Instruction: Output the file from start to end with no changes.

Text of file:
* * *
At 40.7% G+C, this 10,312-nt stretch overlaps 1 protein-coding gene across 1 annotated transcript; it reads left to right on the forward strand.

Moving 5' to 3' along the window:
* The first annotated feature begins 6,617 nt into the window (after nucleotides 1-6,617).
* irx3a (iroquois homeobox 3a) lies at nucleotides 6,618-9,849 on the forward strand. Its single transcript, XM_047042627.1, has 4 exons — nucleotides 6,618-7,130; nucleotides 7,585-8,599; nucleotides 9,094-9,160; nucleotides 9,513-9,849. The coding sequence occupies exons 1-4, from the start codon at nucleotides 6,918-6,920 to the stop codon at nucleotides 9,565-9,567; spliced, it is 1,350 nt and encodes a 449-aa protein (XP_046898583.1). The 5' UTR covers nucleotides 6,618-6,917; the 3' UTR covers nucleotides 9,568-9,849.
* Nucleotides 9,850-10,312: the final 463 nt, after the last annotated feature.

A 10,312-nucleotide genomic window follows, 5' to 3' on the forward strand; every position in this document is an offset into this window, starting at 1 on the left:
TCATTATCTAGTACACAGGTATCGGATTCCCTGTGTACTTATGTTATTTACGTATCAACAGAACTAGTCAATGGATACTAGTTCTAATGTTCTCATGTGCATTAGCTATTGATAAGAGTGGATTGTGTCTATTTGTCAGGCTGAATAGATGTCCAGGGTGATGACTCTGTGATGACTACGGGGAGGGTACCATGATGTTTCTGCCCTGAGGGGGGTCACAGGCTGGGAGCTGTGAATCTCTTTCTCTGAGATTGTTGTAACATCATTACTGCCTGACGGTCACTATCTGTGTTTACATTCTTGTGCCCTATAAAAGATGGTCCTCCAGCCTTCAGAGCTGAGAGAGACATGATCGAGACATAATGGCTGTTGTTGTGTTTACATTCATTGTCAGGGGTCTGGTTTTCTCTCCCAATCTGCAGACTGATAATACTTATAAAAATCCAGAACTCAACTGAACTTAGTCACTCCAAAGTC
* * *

At 40.7% G+C, this 10,312-nt stretch overlaps 1 protein-coding gene across 1 annotated transcript; it reads left to right on the forward strand.

Moving 5' to 3' along the window:
* The first annotated feature begins 6,617 nt into the window (after nucleotides 1-6,617).
* irx3a (iroquois homeobox 3a) lies at nucleotides 6,618-9,849 on the forward strand. Its single transcript, XM_047042627.1, has 4 exons — nucleotides 6,618-7,130; nucleotides 7,585-8,599; nucleotides 9,094-9,160; nucleotides 9,513-9,849. The coding sequence occupies exons 1-4, from the start codon at nucleotides 6,918-6,920 to the stop codon at nucleotides 9,565-9,567; spliced, it is 1,350 nt and encodes a 449-aa protein (XP_046898583.1). The 5' UTR covers nucleotides 6,618-6,917; the 3' UTR covers nucleotides 9,568-9,849.
* Nucleotides 9,850-10,312: the final 463 nt, after the last annotated feature.

A 10,312-nucleotide genomic window follows, 5' to 3' on the forward strand; every position in this document is an offset into this window, starting at 1 on the left:
TCATTATCTAGTACACAGGTATCGGATTCCCTGTGTACTTATGTTATTTACGTATCAACAGAACTAGTCAATGGATACTAGTTCTAATGTTCTCATGTGCATTAGCTATTGATAAGAGTGGATTGTGTCTATTTGTCAGGCTGAATAGATGTCCAGGGTGATGACTCTGTGATGACTACGGGGAGGGTACCATGATGTTTCTGCCCTGAGGGGGGTCACAGGCTGGGAGCTGTGAATCTCTTTCTCTGAGATTGTTGTAACATCATTACTGCCTGACGGTCACTATCTGTGTTTACATTCTTGTGCCCTATAAAAGATGGTCCTCCAGCCTTCAGAGCTGAGAGAGACATGATCGAGACATAATGGCTGTTGTTGTGTTTACATTCATTGTCAGGGGTCTGGTTTTCTCTCCCAATCTGCAGACTGATAATACTTATAAAAATCCAGAACTCAACTGAACTTAGTCACTCCAAAGTC